Exxon to Pay $287 Million to Alaska Fishermen : Environment: The award in the federal case, reached after 23 days’ deliberation, is to cover actual losses to business.
Exxon Corp. was ordered Thursday to pay $287 million in damages to Alaska commercial fishermen who argued that the 1989 Exxon Valdez oil spill severely hurt their business.
The verdict, which awarded less than the $895 million sought by the 10,000 fishermen who work the waters off southeastern Alaska, came in the second phase of a massive trial in Anchorage against the nation’s largest oil company.
A federal jury made the award after a painstaking 23 days of deliberation. The trial, which started May 1, stemmed from the largest civil suit arising from the accident in Alaska’s Prince William Sound, where the Exxon tanker wandered from shipping lanes, ran aground and dumped 11 million gallons of crude oil.
“It is less than we were asking for,” said Brian O’Neill, lead trial counsel representing the fishermen. “You wish it would have been closer to $895 million, but we’ll take it anyway.”
The award covers compensatory damages, or the actual losses suffered by fishermen, without interest. The fishermen had argued that the spill resulted in lesser harvests of salmon and herring and sent fish prices plummeting.
Exxon had disputed the argument, denying that reduced fishing stocks resulted from the spill. Exxon had estimated the fishermen’s losses at no greater than $113 million.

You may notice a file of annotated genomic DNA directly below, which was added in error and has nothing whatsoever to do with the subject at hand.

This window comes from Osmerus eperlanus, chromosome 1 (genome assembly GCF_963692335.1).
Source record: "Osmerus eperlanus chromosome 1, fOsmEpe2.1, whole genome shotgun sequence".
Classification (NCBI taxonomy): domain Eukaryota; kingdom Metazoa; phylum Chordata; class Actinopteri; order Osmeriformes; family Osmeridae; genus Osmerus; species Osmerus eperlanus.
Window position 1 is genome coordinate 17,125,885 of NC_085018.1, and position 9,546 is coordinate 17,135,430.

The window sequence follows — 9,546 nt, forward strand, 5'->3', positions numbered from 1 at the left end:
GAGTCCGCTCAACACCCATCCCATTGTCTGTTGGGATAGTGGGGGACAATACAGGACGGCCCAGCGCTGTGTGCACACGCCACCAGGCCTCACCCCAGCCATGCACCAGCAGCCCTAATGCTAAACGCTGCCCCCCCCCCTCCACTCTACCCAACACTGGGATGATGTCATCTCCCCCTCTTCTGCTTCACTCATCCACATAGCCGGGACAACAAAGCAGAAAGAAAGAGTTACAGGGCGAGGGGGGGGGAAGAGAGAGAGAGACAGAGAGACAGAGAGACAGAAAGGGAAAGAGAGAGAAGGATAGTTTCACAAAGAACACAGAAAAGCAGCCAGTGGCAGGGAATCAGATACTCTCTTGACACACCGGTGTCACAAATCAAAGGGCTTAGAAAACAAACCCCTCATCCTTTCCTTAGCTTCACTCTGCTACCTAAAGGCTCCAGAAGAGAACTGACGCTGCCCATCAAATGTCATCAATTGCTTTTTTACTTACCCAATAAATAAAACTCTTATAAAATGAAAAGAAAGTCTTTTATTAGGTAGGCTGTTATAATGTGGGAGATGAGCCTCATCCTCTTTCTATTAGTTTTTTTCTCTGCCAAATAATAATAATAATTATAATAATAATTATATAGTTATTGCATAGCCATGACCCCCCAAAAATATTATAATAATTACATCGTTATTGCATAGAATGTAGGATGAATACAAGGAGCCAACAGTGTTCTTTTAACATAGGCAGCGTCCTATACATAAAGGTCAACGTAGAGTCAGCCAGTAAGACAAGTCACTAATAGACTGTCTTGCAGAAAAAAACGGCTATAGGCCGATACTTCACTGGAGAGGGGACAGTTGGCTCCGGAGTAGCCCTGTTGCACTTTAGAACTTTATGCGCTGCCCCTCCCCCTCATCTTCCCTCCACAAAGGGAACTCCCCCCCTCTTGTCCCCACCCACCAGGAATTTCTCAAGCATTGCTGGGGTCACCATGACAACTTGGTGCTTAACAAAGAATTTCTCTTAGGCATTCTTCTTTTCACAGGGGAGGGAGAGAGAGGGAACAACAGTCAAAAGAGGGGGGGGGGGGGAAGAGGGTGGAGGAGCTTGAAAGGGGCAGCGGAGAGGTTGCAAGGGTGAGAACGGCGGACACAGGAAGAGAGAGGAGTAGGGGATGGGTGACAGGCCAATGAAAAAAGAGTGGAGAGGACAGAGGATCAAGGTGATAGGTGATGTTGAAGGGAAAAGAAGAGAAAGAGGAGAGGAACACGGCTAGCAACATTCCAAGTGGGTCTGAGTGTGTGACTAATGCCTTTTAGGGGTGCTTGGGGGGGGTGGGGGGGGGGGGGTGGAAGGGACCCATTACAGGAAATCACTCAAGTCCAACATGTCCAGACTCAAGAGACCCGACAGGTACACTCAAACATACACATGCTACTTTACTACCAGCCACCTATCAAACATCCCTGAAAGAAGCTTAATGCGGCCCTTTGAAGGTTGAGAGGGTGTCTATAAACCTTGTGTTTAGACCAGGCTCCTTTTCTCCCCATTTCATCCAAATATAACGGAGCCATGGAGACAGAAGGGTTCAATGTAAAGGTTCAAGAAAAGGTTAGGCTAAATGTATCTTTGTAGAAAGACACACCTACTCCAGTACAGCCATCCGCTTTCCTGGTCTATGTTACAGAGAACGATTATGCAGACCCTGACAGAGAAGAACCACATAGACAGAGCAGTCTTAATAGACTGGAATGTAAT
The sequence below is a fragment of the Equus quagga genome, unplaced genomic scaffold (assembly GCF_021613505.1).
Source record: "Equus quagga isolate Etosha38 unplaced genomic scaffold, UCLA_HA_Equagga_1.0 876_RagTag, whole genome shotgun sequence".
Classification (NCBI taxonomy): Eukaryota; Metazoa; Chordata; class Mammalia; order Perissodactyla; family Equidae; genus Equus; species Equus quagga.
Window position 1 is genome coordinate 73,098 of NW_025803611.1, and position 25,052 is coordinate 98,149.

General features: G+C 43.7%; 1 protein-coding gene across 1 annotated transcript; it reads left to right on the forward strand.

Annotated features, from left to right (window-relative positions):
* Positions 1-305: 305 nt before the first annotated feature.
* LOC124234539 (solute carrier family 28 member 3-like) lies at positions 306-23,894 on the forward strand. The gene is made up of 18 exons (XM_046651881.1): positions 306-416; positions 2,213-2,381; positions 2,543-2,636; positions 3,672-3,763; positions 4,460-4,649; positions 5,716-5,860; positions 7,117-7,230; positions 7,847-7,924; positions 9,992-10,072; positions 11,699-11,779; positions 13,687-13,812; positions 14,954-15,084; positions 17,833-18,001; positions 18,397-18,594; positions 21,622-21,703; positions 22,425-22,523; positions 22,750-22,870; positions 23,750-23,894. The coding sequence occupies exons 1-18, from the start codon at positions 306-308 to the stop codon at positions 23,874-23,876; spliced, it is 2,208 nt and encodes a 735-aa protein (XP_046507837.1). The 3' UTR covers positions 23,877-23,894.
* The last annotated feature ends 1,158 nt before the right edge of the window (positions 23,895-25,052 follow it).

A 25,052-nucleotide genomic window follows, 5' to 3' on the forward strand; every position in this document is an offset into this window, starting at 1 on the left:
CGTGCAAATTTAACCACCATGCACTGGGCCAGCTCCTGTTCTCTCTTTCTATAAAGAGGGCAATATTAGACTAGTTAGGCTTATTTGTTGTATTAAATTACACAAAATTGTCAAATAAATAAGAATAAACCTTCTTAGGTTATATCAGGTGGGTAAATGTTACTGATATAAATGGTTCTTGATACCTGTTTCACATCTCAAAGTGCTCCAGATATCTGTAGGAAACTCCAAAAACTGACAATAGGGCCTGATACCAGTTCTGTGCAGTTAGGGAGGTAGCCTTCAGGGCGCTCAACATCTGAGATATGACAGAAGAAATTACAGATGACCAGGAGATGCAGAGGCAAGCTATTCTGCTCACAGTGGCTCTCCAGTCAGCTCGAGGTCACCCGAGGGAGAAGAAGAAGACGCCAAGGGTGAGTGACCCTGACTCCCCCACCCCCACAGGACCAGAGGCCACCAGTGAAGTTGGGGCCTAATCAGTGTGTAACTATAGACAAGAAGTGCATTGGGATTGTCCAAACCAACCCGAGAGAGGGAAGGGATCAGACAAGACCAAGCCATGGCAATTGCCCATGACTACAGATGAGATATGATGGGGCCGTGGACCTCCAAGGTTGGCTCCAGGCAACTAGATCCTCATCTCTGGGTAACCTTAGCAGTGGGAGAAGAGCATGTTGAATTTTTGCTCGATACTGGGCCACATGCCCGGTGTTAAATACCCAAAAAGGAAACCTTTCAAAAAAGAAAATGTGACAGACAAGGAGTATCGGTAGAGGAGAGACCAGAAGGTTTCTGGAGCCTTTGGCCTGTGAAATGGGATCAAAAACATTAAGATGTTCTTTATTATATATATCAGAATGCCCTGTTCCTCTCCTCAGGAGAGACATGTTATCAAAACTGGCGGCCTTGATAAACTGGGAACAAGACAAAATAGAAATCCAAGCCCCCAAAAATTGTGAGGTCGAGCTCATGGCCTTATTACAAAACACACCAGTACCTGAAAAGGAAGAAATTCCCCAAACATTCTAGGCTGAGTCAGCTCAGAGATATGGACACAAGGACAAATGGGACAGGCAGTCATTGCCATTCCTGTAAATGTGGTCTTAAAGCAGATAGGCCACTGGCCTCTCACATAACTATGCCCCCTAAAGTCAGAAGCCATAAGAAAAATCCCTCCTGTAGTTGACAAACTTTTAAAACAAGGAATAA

In a statement Thursday, Exxon said it was still studying the verdict. But, it added that “the amount Exxon will be called upon to pay is subject to adjustment, including a reduction to reflect payments already made by Exxon to many of the plaintiffs.”
In a third phase of the trial, which will begin Aug. 22, testimony will focus on a demand by the fishermen and others that Exxon pay $15 billion in punitive damages. Last June, the jury found that the company’s executives and Exxon Valdez Capt. Joseph Hazelwood had acted recklessly in the events leading up to the accident. That finding set the stage for the punitive-damages phase.
Should the fishermen and other plaintiffs prevail in the amount of punitive damages they are seeking, it would be the largest such award ever.
In Cordova, Alaska, fisherman Jim McCune said Thursday’s verdict seemed “awful low.” McCune, a third-generation Alaska fisherman, said the spill has cost him between $100,000 and $120,000 since 1989.
“The roughest years were right after the spill, 1990 and ’91, when fishing was very restrictive and the prices of salmon went right down into the dumphole,” said McCune, who is also president of Cordova District Fishermen United, a local fishermen’s group that is one of the plaintiffs in the suit.
Pamela Brodie, associate Alaska representative for the Sierra Club in Anchorage, said she doubts the verdict will do much to deter accidents.
“Unfortunately,” she said, “the main lesson the oil industry learned from the Exxon Valdez wreck was to unload the shipping part of the industry, so that the next time we have a big spill, it is unlikely to be a deep-pocket corporation, which means the victims may have no recourse. . . . I don’t believe these awards will solve our problem.”
In July, while the jury was deliberating the fishermen’s claims, Exxon reached a $20-million settlement with Alaska native groups who are parties to the same suit. The groups said the spill damaged their hunting and fishing grounds.
The oil company is also defending itself against similar charges in state court, where six Alaska native groups have filed suit seeking roughly $100 million.
Exxon says it has paid about $3.5 billion so far in cleanup costs and government fines.
Associated Press and Reuters contributed to this report.